DOHA, Qatar — An era of the men’s World Cup came to an end on Sunday with the biggest ever final. It was a dichotomous era of endemic corruption, but also of GOATs and business growth. Even when the US Department of Justice unveiled FIFA, business for soccer’s world governing body exploded. Revenues have more than quadrupled from 1998, when the first 32-team World Cup was staged, to 2022. The tournament and its brand, despite the ongoing controversy surrounding Qatar, are more popular than ever.
And yet, FIFA is changing it. The 2026 edition will come to the United States, Canada and Mexico with 48 teams, an unprecedented format and promises of a “massive” impact on soccer in North America.
FIFA’s first order of business, however, will be figuring out what exactly the new format will look like.
How will the World Cup evolve in 2026?
The expansion from 32 to 48 teams left organizers with a dilemma. FIFA initially opted for 16 groups of three, with two from each three qualifying for a 32-team knockout stage. But amid growing public resistance, officials acknowledged the proposed schedule would deflate the group stage.
“I think we need to review, or at least re-discuss the format,” FIFA President Gianni Infantino told a press conference on Friday.
The likely solution would be 12 groups of four, with the eight best teams in third place progressing alongside the top two. A better solution would be 12 groups of four, with only the top two progressing and the top eight group winners getting byes to the knockout stages. But it’s unclear if FIFA has considered the latter option.
The all-powerful 37-member FIFA Council will decide and finalize the format in 2023.
The 2026 World Cup will be massive in every possible way
Expansion means more games. North America, meanwhile, means bigger stadiums, sponsorship deals and an unprecedented influx of visitors. Infantino said FIFA expects at least 5 million fans from other continents to descend on the United States, Canada and Mexico, in addition to the millions of North American fans who will go to matches or will take part in the festivities.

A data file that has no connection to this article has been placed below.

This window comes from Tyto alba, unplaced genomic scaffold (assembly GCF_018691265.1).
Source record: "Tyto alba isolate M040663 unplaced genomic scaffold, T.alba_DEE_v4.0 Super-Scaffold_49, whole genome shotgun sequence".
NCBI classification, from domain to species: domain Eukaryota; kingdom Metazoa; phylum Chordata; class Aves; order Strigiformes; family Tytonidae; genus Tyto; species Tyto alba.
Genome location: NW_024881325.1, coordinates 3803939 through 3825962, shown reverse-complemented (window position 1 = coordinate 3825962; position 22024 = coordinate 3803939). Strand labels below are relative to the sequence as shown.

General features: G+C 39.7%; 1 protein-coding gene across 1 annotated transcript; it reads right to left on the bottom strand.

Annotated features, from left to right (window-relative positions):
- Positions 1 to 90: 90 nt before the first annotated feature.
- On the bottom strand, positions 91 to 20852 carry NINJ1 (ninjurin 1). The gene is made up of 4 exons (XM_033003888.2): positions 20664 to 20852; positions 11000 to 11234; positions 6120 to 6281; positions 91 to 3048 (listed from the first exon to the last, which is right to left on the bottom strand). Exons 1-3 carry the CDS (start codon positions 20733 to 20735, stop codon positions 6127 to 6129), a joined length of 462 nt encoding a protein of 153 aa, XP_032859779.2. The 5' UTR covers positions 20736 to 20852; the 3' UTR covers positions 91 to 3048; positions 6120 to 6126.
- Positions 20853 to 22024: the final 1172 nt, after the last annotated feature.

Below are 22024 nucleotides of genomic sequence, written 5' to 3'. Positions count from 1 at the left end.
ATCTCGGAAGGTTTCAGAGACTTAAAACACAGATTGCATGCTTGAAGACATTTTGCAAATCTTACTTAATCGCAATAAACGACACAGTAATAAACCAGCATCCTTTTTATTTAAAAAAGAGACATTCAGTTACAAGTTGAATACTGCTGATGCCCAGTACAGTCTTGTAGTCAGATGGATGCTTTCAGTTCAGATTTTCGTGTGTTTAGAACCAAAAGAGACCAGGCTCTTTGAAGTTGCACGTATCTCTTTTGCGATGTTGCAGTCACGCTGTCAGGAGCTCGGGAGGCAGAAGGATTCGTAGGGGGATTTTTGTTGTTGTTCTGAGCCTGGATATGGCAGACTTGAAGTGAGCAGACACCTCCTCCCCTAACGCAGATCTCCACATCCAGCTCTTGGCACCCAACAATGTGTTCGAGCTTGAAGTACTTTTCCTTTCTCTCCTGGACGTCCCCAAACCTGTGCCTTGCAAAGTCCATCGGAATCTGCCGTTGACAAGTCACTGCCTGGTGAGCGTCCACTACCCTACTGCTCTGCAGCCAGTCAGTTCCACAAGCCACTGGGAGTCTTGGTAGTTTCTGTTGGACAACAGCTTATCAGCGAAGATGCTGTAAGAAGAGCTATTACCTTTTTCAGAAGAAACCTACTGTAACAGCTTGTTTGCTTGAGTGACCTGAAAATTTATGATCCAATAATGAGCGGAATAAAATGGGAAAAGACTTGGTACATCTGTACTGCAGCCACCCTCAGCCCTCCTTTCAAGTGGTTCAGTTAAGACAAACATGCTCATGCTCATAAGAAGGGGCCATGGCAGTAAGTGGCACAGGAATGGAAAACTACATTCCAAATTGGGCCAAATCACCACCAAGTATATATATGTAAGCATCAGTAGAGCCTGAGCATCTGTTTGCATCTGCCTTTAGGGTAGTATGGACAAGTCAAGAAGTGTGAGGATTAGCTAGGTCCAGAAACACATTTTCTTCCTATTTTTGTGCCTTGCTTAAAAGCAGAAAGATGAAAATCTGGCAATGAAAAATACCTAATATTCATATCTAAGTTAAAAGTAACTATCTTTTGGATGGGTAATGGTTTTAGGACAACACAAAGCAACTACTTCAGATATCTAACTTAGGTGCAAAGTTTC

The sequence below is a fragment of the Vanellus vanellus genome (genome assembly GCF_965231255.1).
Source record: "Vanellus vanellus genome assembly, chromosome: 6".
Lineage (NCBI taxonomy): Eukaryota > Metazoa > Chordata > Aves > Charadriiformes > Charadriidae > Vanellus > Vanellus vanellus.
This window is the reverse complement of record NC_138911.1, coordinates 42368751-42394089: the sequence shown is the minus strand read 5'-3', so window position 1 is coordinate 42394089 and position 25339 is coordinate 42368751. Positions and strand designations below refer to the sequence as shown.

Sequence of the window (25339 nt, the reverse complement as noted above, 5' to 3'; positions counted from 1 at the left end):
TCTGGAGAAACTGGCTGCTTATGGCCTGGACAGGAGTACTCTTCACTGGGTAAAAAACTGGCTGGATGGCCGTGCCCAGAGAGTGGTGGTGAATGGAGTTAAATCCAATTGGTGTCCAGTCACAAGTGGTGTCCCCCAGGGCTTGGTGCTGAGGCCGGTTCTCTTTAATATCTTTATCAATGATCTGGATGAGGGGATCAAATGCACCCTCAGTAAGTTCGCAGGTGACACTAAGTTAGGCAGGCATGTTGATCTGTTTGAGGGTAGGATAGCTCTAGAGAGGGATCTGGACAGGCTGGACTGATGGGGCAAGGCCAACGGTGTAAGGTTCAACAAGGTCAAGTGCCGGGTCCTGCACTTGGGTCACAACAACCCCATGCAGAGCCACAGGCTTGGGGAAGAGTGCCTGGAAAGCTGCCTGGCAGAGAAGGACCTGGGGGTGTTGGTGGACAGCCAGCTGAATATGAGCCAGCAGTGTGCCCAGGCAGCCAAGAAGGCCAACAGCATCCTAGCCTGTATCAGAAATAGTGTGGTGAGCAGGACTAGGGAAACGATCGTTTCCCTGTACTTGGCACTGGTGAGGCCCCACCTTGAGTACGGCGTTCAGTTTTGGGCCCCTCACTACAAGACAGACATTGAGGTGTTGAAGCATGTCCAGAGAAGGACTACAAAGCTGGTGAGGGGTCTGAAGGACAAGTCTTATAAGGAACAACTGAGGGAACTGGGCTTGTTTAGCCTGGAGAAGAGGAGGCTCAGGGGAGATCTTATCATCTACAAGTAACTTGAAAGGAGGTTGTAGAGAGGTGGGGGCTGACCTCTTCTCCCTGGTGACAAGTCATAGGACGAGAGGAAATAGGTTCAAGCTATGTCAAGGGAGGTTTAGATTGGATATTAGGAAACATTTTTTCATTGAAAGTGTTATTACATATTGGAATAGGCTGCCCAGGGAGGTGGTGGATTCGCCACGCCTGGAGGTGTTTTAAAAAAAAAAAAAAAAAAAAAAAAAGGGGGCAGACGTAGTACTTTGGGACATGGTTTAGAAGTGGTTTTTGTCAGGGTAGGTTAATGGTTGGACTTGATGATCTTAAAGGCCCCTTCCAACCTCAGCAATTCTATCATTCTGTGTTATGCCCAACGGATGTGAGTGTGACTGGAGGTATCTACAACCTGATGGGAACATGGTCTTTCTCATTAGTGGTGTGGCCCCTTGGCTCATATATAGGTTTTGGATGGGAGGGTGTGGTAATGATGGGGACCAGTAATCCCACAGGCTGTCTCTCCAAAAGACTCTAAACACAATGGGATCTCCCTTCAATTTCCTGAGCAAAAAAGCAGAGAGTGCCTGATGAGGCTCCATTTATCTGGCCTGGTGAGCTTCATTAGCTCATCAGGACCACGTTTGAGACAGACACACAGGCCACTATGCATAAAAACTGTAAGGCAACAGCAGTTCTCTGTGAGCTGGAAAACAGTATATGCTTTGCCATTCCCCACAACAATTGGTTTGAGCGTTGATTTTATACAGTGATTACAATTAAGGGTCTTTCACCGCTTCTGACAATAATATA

The 1994 tournament hosted by the United States, the last with 24 teams, still holds the World Cup record for total attendance. FIFA World Cup chief Colin Smith said in June that 2026 would smash that record and could even double the previous mark.
“2026 will be much, much, much bigger,” Infantino agreed. “I think this part of the world doesn’t realize what’s going to happen here in 2026. I mean, these three countries will be upside down. The world will invade Canada, Mexico and the United States. And they’ll be invaded by a great wave of joy and happiness.”
As a result, FIFA has budgeted $11 billion in revenue for the 2026 cycle, a huge jump from the $7.5 billion made over the past four years. Infantino cited broadcast and sponsorship deals, ticket sales and hospitality packages as reasons for the jump.
He also said: “We are confident that football will be booming in North America as we will begin work immediately, starting December 19, on the [next] Men’s [World Cup]. … We are convinced that [soccer] will become the number 1 sport in North America. Maybe number 2 to start with, then over time we are convinced of the power of our game.”
Where will the 2026 World Cup matches take place?
FIFA has chosen 16 North American cities, including 11 in the United States, to host matches. These cities (and stadiums) are:
New York/East Rutherford, NJ (MetLife Stadium)
Philadelphia (Lincoln Financial Field)
Boston/Foxborough (Gillette Stadium)
Miami (Hard Rock Stadium)
Atlanta (Mercedes-Benz Stadium)
Houston (NRG Stadium)
Dallas/Arlington (AT&T Stadium)
Kansas City (Arrowhead Stadium)
Los Angeles/Inglewood (SoFi Stadium)
San Francisco/Santa Clara (Levi’s Stadium)
Seattle (Lumen Field)
Mexico City (Estadio Azteca)
Monterrey (Estadio BBVA)